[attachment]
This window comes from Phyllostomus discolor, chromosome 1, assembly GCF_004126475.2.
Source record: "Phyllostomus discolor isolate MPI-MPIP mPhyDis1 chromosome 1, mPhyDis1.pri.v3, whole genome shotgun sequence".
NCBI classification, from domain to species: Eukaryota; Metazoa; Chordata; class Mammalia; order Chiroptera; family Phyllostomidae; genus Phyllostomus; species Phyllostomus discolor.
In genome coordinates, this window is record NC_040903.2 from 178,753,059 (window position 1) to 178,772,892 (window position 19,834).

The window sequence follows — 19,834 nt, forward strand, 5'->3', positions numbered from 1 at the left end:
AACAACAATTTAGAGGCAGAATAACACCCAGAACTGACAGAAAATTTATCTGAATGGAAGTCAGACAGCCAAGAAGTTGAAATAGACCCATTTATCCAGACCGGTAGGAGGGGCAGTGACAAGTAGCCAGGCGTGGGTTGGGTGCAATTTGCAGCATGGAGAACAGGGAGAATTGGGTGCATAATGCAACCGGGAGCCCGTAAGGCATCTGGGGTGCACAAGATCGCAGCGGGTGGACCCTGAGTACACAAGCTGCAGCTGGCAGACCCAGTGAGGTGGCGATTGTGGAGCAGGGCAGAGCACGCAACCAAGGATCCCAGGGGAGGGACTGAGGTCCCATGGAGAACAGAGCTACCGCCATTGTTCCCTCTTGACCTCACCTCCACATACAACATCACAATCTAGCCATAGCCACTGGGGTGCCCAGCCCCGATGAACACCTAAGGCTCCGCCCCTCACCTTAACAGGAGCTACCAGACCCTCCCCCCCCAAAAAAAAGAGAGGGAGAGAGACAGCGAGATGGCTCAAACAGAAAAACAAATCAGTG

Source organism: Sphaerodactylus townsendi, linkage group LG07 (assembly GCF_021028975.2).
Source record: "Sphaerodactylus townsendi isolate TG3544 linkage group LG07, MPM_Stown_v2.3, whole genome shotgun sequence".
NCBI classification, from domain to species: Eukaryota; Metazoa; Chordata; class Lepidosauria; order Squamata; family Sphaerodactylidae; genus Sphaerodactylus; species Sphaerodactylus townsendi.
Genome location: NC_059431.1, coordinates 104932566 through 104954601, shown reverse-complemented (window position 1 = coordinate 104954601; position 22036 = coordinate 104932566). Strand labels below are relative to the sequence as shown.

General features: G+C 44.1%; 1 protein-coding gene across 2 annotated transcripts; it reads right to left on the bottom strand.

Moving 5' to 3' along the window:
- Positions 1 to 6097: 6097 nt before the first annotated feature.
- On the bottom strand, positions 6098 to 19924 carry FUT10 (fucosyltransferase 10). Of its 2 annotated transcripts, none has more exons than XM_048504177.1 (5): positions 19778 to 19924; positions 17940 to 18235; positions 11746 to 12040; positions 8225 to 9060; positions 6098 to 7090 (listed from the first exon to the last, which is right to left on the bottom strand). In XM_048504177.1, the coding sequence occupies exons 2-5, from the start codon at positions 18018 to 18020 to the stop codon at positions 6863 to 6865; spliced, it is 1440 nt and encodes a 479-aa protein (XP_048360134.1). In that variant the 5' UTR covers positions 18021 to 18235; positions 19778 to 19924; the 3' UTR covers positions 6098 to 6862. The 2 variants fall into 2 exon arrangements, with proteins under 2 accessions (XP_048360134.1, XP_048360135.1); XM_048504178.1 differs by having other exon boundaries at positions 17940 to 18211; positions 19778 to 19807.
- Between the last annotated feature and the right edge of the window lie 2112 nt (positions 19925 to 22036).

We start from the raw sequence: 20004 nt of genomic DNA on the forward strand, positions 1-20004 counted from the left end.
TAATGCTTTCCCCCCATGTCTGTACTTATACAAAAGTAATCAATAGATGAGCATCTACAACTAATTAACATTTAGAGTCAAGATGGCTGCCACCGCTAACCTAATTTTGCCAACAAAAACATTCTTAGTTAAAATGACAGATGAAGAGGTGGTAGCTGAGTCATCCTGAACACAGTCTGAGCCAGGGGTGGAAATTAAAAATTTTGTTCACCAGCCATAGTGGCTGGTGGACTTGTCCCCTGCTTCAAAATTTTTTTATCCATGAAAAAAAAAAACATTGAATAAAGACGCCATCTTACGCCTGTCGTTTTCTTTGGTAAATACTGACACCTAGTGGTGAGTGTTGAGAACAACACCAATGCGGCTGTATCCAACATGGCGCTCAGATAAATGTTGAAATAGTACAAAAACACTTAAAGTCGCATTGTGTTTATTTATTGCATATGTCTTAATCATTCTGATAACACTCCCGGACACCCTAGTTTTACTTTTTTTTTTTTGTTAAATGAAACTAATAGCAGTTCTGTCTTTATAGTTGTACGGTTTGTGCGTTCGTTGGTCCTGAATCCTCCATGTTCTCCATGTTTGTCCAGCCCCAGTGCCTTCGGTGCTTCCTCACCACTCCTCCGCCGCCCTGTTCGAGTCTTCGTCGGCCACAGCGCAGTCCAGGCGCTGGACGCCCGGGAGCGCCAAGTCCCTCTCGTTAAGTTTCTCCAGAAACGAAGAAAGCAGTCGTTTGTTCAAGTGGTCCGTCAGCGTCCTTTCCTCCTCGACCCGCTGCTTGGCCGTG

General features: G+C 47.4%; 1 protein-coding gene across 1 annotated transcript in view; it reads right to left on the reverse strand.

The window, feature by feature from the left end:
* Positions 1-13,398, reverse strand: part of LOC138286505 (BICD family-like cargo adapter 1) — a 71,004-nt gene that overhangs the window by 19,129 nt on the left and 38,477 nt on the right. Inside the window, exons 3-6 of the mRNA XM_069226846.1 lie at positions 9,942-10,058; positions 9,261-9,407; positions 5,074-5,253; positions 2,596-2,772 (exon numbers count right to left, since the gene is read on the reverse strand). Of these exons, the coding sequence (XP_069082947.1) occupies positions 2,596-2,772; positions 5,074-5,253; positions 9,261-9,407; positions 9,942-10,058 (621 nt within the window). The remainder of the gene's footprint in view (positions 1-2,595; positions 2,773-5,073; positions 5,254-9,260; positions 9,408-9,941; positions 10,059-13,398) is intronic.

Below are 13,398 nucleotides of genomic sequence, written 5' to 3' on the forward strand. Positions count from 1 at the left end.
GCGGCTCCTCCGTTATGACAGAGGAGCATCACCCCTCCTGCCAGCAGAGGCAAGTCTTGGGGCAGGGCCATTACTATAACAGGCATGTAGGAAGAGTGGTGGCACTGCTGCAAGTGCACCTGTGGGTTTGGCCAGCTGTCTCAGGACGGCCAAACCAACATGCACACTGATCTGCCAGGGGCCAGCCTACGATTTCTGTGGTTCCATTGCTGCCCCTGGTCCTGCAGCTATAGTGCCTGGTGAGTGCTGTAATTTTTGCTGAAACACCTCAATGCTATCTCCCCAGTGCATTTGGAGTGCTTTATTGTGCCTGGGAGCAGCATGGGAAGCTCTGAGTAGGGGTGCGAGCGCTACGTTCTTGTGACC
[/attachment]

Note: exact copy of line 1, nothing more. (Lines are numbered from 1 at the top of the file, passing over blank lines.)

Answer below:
This window comes from Phyllostomus discolor, chromosome 1, assembly GCF_004126475.2.